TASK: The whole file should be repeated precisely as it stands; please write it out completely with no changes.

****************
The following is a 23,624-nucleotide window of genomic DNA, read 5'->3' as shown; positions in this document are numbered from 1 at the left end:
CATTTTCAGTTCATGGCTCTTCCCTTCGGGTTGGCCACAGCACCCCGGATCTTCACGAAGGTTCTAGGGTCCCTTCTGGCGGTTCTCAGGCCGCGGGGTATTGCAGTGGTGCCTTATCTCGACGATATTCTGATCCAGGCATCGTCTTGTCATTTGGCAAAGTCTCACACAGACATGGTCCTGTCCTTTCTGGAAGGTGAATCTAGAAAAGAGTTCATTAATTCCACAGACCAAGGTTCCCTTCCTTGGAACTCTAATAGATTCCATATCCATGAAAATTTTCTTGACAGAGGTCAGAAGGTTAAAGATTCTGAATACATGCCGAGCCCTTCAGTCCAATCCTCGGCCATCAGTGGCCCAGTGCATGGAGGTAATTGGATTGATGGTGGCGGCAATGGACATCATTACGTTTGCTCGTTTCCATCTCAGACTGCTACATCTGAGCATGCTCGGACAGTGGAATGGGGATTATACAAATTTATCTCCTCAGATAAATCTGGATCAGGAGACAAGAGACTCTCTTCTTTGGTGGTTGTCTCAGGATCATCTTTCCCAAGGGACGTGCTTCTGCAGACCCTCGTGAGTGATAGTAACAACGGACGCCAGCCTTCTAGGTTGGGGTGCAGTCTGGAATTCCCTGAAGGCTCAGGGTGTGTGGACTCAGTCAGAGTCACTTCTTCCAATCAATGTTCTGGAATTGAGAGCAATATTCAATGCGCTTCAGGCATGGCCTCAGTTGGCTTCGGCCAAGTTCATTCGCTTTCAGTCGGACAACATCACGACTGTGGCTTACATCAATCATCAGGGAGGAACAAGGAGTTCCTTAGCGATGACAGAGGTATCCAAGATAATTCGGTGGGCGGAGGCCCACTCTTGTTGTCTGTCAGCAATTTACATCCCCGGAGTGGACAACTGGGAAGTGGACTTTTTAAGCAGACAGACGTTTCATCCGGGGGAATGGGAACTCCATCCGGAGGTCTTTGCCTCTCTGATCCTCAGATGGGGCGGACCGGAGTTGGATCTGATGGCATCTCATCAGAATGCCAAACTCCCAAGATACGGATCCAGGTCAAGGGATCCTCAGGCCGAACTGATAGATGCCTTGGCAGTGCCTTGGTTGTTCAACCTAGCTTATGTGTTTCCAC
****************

The following is a 23,624-nucleotide window of genomic DNA, read 5'->3' as shown; positions in this document are numbered from 1 at the left end:
CATTTTCAGTTCATGGCTCTTCCCTTCGGGTTGGCCACAGCACCCCGGATCTTCACGAAGGTTCTAGGGTCCCTTCTGGCGGTTCTCAGGCCGCGGGGTATTGCAGTGGTGCCTTATCTCGACGATATTCTGATCCAGGCATCGTCTTGTCATTTGGCAAAGTCTCACACAGACATGGTCCTGTCCTTTCTGGAAGGTGAATCTAGAAAAGAGTTCATTAATTCCACAGACCAAGGTTCCCTTCCTTGGAACTCTAATAGATTCCATATCCATGAAAATTTTCTTGACAGAGGTCAGAAGGTTAAAGATTCTGAATACATGCCGAGCCCTTCAGTCCAATCCTCGGCCATCAGTGGCCCAGTGCATGGAGGTAATTGGATTGATGGTGGCGGCAATGGACATCATTACGTTTGCTCGTTTCCATCTCAGACTGCTACATCTGAGCATGCTCGGACAGTGGAATGGGGATTATACAAATTTATCTCCTCAGATAAATCTGGATCAGGAGACAAGAGACTCTCTTCTTTGGTGGTTGTCTCAGGATCATCTTTCCCAAGGGACGTGCTTCTGCAGACCCTCGTGAGTGATAGTAACAACGGACGCCAGCCTTCTAGGTTGGGGTGCAGTCTGGAATTCCCTGAAGGCTCAGGGTGTGTGGACTCAGTCAGAGTCACTTCTTCCAATCAATGTTCTGGAATTGAGAGCAATATTCAATGCGCTTCAGGCATGGCCTCAGTTGGCTTCGGCCAAGTTCATTCGCTTTCAGTCGGACAACATCACGACTGTGGCTTACATCAATCATCAGGGAGGAACAAGGAGTTCCTTAGCGATGACAGAGGTATCCAAGATAATTCGGTGGGCGGAGGCCCACTCTTGTTGTCTGTCAGCAATTTACATCCCCGGAGTGGACAACTGGGAAGTGGACTTTTTAAGCAGACAGACGTTTCATCCGGGGGAATGGGAACTCCATCCGGAGGTCTTTGCCTCTCTGATCCTCAGATGGGGCGGACCGGAGTTGGATCTGATGGCATCTCATCAGAATGCCAAACTCCCAAGATACGGATCCAGGTCAAGGGATCCTCAGGCCGAACTGATAGATGCCTTGGCAGTGCCTTGGTTGTTCAACCTAGCTTATGTGTTTCCAC